Finally: Clearer FAA Guidance on State and Local Airspace Restrictions


I stumbled across a surprising drone policy update in the FAA’s Aeronautical Information Manual (Manual) last week. The Manual contains official guidance and best practices to US airspace users. (My friend Marc Scribner reminds me that the Manual is not formally regulatory, though it often restates or summarizes regulations.) The manual has a (apparently) new section: “Airspace Access for UAS.” In subsection “Airspace Restrictions To Flight” (11-4-6) it notes:

There can be certain local restrictions to airspace. While the FAA is designated by federal law to be the regulator of the NAS [national airspace system], some state and local authorities may also restrict access to local airspace. UAS pilots should be aware of these local rules.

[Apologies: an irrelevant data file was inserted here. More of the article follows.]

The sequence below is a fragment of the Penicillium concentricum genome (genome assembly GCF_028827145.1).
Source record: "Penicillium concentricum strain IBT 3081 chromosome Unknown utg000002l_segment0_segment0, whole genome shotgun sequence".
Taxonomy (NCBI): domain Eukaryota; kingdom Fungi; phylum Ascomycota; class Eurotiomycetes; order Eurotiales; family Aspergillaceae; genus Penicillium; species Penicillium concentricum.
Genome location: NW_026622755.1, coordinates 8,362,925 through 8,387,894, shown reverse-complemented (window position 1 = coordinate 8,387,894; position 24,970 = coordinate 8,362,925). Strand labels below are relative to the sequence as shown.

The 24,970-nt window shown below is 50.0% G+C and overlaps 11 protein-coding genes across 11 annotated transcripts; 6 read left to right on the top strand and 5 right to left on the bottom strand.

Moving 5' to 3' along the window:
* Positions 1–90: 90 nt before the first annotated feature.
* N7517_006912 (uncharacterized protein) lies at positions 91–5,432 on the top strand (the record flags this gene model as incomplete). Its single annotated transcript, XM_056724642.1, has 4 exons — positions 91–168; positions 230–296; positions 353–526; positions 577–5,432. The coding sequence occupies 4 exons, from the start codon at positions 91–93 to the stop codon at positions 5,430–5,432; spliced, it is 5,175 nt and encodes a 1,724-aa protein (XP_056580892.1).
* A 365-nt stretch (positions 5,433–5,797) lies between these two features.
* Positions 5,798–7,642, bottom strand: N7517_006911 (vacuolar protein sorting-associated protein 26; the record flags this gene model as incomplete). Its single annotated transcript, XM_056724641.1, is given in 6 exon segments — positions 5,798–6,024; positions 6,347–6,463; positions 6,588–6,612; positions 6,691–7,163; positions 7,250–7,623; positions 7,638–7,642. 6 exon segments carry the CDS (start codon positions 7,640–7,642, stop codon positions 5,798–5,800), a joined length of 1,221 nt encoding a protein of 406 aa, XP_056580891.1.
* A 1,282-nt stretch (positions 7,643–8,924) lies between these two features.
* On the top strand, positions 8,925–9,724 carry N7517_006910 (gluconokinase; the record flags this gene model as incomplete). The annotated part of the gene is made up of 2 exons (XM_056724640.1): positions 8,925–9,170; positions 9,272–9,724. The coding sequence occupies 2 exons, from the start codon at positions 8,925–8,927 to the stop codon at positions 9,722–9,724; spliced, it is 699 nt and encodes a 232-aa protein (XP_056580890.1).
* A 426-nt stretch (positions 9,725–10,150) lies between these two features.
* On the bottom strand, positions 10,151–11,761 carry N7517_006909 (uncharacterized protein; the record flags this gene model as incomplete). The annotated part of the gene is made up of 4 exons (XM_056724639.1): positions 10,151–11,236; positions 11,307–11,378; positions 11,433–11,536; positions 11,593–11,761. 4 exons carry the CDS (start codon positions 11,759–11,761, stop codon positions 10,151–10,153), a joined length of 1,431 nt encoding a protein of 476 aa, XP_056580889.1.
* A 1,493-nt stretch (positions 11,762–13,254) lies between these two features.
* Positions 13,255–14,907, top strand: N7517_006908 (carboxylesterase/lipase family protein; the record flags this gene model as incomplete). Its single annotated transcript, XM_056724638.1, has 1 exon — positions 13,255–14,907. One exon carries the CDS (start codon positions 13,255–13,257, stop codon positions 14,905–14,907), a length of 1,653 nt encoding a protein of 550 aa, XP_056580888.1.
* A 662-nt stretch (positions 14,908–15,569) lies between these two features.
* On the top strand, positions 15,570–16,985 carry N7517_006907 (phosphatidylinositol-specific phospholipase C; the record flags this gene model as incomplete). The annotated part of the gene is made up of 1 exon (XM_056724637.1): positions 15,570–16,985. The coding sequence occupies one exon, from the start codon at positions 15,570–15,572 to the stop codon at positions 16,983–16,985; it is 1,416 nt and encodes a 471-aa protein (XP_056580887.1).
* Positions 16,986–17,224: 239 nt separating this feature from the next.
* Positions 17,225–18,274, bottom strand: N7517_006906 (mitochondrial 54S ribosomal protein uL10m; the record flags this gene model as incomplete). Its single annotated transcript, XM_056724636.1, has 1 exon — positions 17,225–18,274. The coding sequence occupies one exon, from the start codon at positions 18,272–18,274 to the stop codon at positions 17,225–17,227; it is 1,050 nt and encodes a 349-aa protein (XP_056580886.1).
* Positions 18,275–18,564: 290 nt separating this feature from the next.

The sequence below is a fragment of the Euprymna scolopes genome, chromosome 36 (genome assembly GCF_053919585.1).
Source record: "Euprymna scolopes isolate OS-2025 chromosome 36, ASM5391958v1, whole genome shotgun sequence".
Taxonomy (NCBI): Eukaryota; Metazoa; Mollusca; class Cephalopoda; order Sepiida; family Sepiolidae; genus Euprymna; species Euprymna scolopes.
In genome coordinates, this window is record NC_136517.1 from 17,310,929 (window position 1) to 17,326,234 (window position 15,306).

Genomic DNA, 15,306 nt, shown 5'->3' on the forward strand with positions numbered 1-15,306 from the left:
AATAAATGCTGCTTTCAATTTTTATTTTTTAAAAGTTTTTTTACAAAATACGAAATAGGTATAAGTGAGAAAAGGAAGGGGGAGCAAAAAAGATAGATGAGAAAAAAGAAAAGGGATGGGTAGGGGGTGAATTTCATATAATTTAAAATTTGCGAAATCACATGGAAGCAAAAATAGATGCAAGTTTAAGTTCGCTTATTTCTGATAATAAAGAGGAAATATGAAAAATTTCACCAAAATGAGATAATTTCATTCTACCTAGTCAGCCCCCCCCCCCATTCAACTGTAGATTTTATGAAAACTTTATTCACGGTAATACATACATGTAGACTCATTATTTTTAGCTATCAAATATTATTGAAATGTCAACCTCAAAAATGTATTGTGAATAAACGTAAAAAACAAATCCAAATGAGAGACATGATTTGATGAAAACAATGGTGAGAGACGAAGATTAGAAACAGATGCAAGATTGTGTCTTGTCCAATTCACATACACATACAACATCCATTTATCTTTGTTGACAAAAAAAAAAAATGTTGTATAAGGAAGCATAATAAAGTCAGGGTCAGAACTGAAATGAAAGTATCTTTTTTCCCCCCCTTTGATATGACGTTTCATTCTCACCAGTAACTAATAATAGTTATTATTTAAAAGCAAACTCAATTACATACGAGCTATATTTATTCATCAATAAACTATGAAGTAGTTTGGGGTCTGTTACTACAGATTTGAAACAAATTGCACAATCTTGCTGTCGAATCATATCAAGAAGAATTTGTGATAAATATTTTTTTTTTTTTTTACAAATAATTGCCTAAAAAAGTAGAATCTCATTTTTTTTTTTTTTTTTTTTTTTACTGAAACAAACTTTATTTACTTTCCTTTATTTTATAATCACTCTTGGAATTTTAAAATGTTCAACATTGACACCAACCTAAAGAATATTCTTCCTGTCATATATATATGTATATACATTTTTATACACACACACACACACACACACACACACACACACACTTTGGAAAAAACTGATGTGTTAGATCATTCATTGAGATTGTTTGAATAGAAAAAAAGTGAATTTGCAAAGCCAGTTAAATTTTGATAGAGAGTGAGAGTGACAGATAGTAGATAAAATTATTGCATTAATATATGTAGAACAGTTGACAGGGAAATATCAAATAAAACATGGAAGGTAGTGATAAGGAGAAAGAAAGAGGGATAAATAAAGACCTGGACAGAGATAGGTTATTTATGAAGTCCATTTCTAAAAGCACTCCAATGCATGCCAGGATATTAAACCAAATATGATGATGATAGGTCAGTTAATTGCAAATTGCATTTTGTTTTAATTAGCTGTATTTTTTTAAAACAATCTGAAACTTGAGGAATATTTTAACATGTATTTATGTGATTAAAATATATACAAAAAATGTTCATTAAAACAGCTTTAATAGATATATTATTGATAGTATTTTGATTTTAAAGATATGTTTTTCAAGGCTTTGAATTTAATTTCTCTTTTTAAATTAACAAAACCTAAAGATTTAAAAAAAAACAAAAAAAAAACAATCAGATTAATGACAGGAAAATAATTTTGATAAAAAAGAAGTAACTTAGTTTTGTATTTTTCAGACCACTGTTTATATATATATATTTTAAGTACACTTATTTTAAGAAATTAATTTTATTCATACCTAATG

Legally speaking, the FAA is recognizing there is no “field preemption” when it comes to low-altitude airspace restrictions. In sharing this provision around with aviation and drone experts, each agreed this was a new and surprising policy guidance. The drone provisions appear to have been part of updates made on April 20, 2023. In my view, it’s very welcome guidance.

Some background: In 2015, the FAA released helpful “fact sheet” to state and local officials about drone regulations, as state legislatures began regulating drone operations in earnest. The FAA noted the several drone-related areas, including aviation safety, where federal aviation rules are extensive. The agency noted:

Laws traditionally related to state and local police power – including land use, zoning, privacy, trespass, and law enforcement operations – generally are not subject to federal regulation.

To ensure state and federal drone laws were not in conflict, the FAA recommended that state and local officials consult with the FAA before creating “operational UAS restrictions on flight altitude, flight paths; operational bans; any regulation of the navigable airspace.”